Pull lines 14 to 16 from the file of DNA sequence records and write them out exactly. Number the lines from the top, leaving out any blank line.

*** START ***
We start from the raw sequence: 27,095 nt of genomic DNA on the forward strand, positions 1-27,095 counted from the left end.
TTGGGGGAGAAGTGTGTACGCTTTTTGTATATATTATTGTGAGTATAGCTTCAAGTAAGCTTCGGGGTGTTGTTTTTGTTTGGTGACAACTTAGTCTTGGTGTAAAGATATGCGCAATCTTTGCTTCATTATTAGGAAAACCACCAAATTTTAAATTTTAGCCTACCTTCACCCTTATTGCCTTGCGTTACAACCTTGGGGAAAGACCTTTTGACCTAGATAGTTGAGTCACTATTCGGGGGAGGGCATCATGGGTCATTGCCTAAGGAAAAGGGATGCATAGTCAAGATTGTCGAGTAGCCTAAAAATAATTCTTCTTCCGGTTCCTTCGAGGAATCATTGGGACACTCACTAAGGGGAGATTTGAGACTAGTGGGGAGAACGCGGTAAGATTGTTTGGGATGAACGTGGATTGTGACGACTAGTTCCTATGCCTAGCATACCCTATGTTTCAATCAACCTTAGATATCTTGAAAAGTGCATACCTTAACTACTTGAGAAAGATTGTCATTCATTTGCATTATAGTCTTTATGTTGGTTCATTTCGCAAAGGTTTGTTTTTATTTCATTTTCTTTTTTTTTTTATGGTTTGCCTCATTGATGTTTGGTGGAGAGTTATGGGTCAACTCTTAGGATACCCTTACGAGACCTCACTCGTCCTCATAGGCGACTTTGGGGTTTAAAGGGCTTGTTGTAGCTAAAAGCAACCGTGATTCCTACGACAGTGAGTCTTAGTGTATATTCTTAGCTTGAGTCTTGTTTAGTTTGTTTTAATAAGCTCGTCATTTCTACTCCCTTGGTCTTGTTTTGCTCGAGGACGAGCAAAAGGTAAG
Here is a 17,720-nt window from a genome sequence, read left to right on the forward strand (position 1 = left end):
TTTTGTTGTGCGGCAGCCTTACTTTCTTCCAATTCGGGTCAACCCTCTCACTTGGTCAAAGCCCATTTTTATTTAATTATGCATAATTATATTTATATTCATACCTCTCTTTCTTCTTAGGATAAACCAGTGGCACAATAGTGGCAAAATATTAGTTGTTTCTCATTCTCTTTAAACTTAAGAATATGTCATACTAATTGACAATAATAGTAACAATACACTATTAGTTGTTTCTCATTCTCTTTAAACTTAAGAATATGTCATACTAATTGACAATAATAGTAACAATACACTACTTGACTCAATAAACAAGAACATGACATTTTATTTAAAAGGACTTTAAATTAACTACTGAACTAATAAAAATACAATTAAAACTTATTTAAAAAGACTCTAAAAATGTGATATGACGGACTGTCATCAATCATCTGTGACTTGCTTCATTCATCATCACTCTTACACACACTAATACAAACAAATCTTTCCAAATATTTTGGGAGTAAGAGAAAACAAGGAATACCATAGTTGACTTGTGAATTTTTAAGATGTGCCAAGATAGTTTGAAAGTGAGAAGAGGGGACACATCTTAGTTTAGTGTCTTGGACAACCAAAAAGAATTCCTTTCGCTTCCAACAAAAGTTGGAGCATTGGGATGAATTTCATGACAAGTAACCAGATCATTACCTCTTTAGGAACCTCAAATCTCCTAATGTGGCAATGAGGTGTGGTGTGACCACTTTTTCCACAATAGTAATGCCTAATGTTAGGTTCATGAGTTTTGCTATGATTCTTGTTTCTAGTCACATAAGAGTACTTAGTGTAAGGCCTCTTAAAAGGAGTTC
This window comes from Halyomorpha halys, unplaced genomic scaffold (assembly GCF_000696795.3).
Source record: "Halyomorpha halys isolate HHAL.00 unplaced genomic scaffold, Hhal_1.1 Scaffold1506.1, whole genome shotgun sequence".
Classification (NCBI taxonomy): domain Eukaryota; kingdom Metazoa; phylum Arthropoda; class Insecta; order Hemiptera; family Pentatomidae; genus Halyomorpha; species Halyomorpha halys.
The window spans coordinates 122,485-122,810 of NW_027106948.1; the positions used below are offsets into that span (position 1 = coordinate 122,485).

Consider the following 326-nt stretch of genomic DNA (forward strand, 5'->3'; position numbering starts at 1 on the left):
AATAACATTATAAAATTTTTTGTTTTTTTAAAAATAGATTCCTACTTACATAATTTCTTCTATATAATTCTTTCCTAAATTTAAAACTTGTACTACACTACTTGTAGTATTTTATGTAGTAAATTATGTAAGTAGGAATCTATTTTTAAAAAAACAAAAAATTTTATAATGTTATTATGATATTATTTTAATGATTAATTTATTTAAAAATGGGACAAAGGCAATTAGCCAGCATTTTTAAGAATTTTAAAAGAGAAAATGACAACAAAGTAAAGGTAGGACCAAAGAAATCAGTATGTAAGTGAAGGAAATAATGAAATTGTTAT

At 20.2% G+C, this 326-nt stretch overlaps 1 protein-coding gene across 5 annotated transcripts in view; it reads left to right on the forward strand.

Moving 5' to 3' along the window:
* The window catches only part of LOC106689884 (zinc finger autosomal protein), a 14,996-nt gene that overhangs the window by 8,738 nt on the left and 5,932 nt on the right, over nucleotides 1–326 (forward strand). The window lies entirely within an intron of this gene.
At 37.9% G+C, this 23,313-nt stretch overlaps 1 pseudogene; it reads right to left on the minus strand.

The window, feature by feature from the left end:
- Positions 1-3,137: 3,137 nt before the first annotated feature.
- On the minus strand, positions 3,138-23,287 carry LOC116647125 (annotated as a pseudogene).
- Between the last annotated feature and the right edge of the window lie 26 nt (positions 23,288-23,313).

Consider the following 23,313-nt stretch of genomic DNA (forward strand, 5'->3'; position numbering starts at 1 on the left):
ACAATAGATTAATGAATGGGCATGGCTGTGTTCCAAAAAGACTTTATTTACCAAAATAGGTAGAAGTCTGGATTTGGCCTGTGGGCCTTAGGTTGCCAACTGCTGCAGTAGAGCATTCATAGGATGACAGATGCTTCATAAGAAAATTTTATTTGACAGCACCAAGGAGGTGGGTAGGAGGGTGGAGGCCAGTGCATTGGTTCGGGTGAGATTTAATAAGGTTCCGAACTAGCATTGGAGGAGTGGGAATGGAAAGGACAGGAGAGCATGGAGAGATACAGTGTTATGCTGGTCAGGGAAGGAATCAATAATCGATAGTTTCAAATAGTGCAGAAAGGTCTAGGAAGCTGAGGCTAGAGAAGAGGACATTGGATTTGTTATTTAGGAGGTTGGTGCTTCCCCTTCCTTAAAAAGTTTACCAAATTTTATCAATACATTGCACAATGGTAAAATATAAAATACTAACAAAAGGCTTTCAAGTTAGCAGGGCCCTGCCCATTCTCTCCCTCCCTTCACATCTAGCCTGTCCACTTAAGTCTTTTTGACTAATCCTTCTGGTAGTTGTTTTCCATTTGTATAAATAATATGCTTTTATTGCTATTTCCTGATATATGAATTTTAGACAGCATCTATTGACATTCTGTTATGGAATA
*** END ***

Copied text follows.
At 37.9% G+C, this 23,313-nt stretch overlaps 1 pseudogene; it reads right to left on the minus strand.

The window, feature by feature from the left end:
- Positions 1-3,137: 3,137 nt before the first annotated feature.